The lack of frequency of buses and commuter trains, the sometimes high fares and the length of journeys are obstacles to the use of public transport by residents of Laval and its northern suburbs, for whom the car is sometimes the bright path.
To get to work in Dollard-des-Ormeaux by public transit, Raba Hatcheloff, who lives in Sainte-Dorothy, west of Laval, must first take a bus from the Société de Transport de Laval, which is a long journey for him. East of the Bois-Franc train station in the Montreal borough of Saint-Laurent. From there, he boarded another bus, this time operated by the Société de Transport de Montréal, to his workplace on the west side of the island of Montreal.
“The journey takes an hour and 10 minutes when the conditions are right,” the father of the family suggested in an interview. to have on wednesday By car, he takes Highway 13 to work in less than 20 minutes. “I take public transport when it is necessary, for example when my wife takes a car,” said Mr. Hatcheloff explained, noting that the couple only had one car. “But at this point, we’re always thinking of buying another one. »
Further north, in the municipality of L’Assomption, Stephanie Mathieu long ago gave up on the idea of working by public transport. Every day, she takes her car no later than 6 a.m. to the construction site of a major real estate development in Brossard at 3:50 a.m., where she works.
Her two children have for a time opted for long bus and metro trips to get to their classes in Longueuil and Montreal, but the lack of frequency and unreliability of the service often causes them to be late. free Despite the volatility of traffic congestion, Ms. Matthew said.
She also noted that the $184 she would pay her children each month would not be financially competitive with a car if they continued to commute to their lessons by public transport.
“The north coast wants to continue the development of the automobile model”, so decides Pierre Barrio, an expert in transport planning and a lecturer at the University of Montreal. To reverse this trend, this calls for a significant improvement in service offer and public transit frequency in this sector with a growing population.
waiting for REM
Raba Hatcheloff, for his part, is optimistic that the Metropolitan Express Network (REM) has led the way. Closure of Sainte-Dorothy and Île-Bigras commuter train stations, Laval “solves the problem” by providing efficient public transportation to residents on the west side of the island. Entry into light rail service on the axis of the Deux-Montagnes line is not planned before the end of 2024.
Meanwhile, Stéphane Bracher, who lives in Deux-Montagnes, has to take his ordeal with patience. Due to ongoing work on the Deux-Montagnes rail line, he has been using bus alternatives for years to get to Montreal’s Côte-Vertou metro station.
“The bus is very comfortable, but we also get stuck in traffic” on parts of the route where reserved lanes are not installed, Mr Bratcher noted. The latter also condemned the removal of the terminals that allowed the purchase of tickets on the site of the Deux-Montagnes train station. You will now need to go to a convenience store in the municipality of Laurentides to get your tickets, the transport company confirms via email to exo.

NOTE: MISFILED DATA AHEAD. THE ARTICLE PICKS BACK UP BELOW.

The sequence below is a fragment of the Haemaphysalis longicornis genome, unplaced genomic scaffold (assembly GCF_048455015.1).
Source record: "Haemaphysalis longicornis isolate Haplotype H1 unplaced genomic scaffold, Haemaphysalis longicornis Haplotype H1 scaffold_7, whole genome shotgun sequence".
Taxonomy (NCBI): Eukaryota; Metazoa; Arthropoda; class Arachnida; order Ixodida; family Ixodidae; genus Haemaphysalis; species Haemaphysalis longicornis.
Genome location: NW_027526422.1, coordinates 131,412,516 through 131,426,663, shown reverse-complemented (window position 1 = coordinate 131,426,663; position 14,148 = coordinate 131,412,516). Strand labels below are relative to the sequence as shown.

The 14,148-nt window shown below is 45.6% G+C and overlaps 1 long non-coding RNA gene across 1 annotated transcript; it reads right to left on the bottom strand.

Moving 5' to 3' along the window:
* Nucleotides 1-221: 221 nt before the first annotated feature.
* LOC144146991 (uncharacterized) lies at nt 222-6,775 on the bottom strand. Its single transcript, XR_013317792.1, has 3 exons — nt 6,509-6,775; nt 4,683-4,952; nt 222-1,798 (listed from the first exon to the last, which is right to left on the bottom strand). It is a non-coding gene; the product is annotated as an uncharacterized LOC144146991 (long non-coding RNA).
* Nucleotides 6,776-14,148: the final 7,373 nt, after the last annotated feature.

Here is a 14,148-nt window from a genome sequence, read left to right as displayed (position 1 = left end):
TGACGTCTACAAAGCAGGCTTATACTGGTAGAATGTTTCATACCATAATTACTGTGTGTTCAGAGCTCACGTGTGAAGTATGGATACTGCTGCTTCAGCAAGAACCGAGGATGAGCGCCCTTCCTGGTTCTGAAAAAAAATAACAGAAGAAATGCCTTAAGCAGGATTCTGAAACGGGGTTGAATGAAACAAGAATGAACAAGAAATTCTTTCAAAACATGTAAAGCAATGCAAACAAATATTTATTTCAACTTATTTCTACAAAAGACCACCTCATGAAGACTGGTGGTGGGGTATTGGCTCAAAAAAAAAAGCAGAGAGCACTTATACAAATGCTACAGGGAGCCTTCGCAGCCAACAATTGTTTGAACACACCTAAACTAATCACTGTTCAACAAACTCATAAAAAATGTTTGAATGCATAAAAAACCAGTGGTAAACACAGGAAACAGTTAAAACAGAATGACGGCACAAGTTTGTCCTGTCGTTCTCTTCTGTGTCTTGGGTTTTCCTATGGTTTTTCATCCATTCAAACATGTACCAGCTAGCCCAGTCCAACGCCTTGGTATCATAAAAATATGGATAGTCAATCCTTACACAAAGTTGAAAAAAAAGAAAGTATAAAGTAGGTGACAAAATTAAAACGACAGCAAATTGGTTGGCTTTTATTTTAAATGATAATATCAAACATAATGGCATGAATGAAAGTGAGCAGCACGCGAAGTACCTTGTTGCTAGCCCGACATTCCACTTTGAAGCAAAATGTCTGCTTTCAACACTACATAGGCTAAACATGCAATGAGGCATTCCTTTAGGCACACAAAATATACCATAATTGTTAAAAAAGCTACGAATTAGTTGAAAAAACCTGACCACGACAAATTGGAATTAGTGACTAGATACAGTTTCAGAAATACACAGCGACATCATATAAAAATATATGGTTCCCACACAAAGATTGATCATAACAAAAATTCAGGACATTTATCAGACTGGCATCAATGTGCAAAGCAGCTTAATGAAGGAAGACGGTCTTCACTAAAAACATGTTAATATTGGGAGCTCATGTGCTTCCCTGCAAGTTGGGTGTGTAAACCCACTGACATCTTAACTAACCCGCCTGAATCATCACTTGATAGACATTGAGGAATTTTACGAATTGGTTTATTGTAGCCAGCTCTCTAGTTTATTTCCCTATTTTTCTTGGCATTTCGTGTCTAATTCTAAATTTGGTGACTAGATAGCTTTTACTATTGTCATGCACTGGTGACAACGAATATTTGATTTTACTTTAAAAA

“The easiest way is the car”, but “the traffic is hellish”, said Mr Bratcher, who now alternates between driving to work and taking public transport, when working from home is impossible.
Less frequent trains
In Saint-Jérôme, all residents benefit from free local bus routes from October 1, 2021. However, the measure will only apply to residents aged 65 and above from November 1. According to many residents of this city of more than 80,000 residents, the frequency of bus travel is insufficient.
Marc-Olivier Neveu, who tried his luck at Saint-Jerome town hall last year, noted that “we have situations where there are buses every hour in some neighborhoods.” “We see that public transport services are not enough to meet the needs of the population. »
Due to the sharp drop in traffic with the advent of the pandemic COVID-19, transport organization EXO has withdrawn fixed scheduled departure times on its various commuter rail lines in March 2020 to reduce its operating costs. In the northern crown, two exits were cut on the Saint-Jerome railway line and one in Mascouche. The second is back in August 2021 “all where she left before the pandemic,” Exo confirms. But reduced service remains in place on the Saint-Jerome line. However, the transport company confirms that the rail line will maintain its goal of returning the withdrawn departures to schedule when “traffic warrants it”.
However, “Typically, when we reduce service, we lose traffic. It’s a vicious circle we don’t want to get out of,” says Sarah V. Doyon, executive director of Trajectoire Quebec, who is calling for better funding for public transportation in the region. “We need to fix it quickly because it encourages people to choose the car instead of the train,” gripes Marc-Olivier Neveu.
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